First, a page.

The E-axes Forum on Climate Change, Macroeconomics, and Finance

U.S. Banks’ Exposures to Climate Transition Risks

Climate change can pose risks to banks through the transition to a low-carbon economy. Hyeyoon Jung (New York Federal Reserve Bank) and her co-authors João A.C. Santos, and Lee Seltzer in their new paper investigate the impact of climate transition policies on U.S. banks’ credit risk. Their results are surprising.

Transition risk and macro prudential policy

Anh H. Le (Goethe University Frankfurt) highlights the need for heterogeneous responses to transition risk, such as macroprudential policies, carbon market permits, green quantitative easing, and green bonds

Brown Capital (Re)Allocation

Olivier Darmouni (Columbia Business School) and Yuqi Zhang (Columbia Business School) examine who owns brown coal power plants, the single largest source of carbon emissions globally. They conduct a new study that shows while ownership by stock market investors is on the decline, private and especially state investors have grown significantly, slowing down the phase-out of fossil fuels.

Funding the Fittest?

Yasmine van der Straten (University of Amsterdam) discusses an interesting finding of her research: investors reward carbon emission intensive companies that make an effort to become more green, as the risk premium is smaller for emission intensive firms that engage in green innovation.

2023 E-axes Forum Research Prize: Honorable Mention

Incomplete markets and uncorrected environmental externalities result in the under-provision of low-carbon technologies. In her paper “Bringing breakthrough technologies to market: solar power and feed-in tariffs” , Sugandha Srivastav (University of Oxford) examines whether the United Kingdom’s renewable energy feed-in-tariff (FiT), which is a risk-reduction and price instrument, helped bring utility-scale solar energy to market.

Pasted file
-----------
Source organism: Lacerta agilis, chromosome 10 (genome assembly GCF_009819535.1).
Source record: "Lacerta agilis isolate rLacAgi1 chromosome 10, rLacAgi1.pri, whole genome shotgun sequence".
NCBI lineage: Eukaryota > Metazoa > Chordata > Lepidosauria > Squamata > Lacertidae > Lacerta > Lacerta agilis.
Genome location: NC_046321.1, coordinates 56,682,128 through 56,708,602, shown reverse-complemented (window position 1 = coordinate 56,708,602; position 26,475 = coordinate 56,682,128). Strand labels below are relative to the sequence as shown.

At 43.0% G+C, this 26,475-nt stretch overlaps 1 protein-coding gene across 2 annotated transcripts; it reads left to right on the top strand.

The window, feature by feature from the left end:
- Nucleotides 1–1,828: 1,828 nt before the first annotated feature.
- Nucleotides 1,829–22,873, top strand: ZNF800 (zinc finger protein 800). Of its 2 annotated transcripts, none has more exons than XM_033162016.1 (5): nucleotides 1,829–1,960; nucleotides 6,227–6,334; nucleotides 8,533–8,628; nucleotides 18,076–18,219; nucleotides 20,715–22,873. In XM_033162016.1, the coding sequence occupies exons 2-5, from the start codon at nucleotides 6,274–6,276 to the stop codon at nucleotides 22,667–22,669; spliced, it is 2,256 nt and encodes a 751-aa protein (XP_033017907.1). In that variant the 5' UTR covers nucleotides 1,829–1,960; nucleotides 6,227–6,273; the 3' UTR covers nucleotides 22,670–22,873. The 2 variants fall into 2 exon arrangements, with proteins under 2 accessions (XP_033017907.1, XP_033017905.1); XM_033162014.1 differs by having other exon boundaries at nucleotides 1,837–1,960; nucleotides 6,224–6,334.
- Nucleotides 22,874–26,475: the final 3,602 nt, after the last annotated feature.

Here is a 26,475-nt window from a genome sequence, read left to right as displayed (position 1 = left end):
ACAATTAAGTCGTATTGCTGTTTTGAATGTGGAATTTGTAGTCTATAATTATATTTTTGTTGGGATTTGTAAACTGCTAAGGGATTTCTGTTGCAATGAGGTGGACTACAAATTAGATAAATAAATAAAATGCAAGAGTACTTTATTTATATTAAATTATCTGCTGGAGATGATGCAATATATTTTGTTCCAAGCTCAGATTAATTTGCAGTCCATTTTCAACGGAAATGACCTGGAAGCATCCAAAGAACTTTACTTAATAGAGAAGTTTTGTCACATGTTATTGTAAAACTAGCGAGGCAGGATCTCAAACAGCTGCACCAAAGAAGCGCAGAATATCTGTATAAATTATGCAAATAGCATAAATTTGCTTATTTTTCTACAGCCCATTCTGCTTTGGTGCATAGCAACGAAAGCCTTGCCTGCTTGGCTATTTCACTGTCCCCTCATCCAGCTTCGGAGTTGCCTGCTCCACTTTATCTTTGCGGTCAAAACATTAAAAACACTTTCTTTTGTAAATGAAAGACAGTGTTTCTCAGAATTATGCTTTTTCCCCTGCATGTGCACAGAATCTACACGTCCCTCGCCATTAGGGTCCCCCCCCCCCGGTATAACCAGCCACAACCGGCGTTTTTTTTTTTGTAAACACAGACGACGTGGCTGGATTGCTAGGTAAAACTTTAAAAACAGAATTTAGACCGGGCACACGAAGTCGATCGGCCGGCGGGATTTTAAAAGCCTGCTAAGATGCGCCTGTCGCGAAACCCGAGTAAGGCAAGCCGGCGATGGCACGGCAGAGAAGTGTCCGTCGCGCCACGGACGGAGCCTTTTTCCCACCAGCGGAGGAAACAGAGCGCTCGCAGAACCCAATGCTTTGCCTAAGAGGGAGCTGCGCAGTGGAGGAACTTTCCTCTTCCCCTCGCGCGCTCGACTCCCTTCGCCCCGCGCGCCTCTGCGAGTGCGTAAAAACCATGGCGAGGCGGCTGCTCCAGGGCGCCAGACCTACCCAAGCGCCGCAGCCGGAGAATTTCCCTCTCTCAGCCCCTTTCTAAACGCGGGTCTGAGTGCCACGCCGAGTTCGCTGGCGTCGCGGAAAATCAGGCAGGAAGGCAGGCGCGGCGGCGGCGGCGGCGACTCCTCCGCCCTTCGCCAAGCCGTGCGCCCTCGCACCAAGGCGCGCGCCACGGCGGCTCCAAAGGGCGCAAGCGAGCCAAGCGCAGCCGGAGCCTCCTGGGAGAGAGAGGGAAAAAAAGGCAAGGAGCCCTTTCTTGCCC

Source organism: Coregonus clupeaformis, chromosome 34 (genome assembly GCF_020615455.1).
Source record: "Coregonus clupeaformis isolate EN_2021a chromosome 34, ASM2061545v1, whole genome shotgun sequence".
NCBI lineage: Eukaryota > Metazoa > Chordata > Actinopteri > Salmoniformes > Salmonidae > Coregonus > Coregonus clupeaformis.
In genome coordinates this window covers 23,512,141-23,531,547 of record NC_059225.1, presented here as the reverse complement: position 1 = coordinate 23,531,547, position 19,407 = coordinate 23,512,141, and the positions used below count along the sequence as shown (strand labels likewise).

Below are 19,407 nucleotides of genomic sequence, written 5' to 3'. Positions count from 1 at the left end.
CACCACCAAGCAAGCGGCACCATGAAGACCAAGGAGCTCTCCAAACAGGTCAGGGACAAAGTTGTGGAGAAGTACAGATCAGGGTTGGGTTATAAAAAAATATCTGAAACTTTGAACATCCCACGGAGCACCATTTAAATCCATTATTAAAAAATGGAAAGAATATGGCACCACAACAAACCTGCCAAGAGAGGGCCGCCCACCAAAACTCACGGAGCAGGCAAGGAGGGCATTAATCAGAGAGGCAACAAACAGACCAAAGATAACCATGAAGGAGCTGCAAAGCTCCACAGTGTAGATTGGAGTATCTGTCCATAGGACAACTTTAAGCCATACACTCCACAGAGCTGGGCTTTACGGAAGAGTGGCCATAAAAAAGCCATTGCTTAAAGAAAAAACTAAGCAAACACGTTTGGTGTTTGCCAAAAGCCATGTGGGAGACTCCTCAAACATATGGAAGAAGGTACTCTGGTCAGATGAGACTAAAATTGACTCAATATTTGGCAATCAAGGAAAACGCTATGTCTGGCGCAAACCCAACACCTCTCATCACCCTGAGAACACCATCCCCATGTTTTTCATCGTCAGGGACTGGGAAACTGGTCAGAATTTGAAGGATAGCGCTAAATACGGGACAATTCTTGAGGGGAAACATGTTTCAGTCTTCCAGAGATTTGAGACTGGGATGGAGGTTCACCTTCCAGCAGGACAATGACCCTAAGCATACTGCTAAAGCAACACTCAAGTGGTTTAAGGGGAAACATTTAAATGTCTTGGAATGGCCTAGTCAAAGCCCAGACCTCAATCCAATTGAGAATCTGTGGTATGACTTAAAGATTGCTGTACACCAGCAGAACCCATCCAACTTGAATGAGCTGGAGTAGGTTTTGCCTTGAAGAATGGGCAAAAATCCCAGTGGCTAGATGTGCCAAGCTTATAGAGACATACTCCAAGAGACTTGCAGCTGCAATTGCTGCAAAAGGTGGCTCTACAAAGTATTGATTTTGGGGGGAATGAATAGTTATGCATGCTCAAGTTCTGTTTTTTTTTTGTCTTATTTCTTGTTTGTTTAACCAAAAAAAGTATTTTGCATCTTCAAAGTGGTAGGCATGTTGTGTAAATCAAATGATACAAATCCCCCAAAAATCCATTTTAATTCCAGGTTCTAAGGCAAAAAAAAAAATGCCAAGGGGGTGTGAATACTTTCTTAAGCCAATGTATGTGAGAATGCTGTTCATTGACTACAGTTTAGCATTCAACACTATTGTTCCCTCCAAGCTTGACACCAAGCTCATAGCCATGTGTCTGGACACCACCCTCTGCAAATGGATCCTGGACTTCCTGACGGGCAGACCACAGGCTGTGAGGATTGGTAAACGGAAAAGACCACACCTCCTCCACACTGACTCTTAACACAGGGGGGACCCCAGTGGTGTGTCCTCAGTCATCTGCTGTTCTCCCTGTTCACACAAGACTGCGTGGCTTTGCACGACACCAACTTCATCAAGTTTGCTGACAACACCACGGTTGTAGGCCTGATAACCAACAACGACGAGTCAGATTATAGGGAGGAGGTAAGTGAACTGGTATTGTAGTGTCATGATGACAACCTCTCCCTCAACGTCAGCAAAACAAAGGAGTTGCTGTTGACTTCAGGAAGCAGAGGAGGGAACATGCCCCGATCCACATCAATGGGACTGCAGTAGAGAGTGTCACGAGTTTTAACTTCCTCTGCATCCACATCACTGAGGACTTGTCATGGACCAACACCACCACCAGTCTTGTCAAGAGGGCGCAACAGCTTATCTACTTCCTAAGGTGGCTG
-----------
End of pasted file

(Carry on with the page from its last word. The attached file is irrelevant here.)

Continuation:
The reaction of customers to corporate ESG performance

While there is growing evidence of the impacts of regulatory actions and investors on firms’ ESG practices, there is only scant systematic evidence on whether consumers are a possible group of influence. Frank Weikai Li (Singapore Management University) explores recent research which examines whether customers care about firms’ ESG reputation, and in turn, how their reactions impact firms’ financial and ESG performance.

2023 E-axes Forum Research Prize: Honorable Mention

Mayank Kumar (University of Michigan) argues in his paper “Getting Dirty Before You Get Clean: Institutional Investment in Fossil Fuels and the Green Transition” that private investment in fossil fuel companies does not adversely affect climate outcomes but rather it can support the green transition by financing clean technologies. Specifically, the paper studies the effects of PE investment in fossil fuel on solar energy technologies.

The politics of green financial policies

Monica DiLeo (Hertie School) discusses the role of different public institutions in the green transition and examines what kinds of green financial policies are both institutionally and politically feasible.

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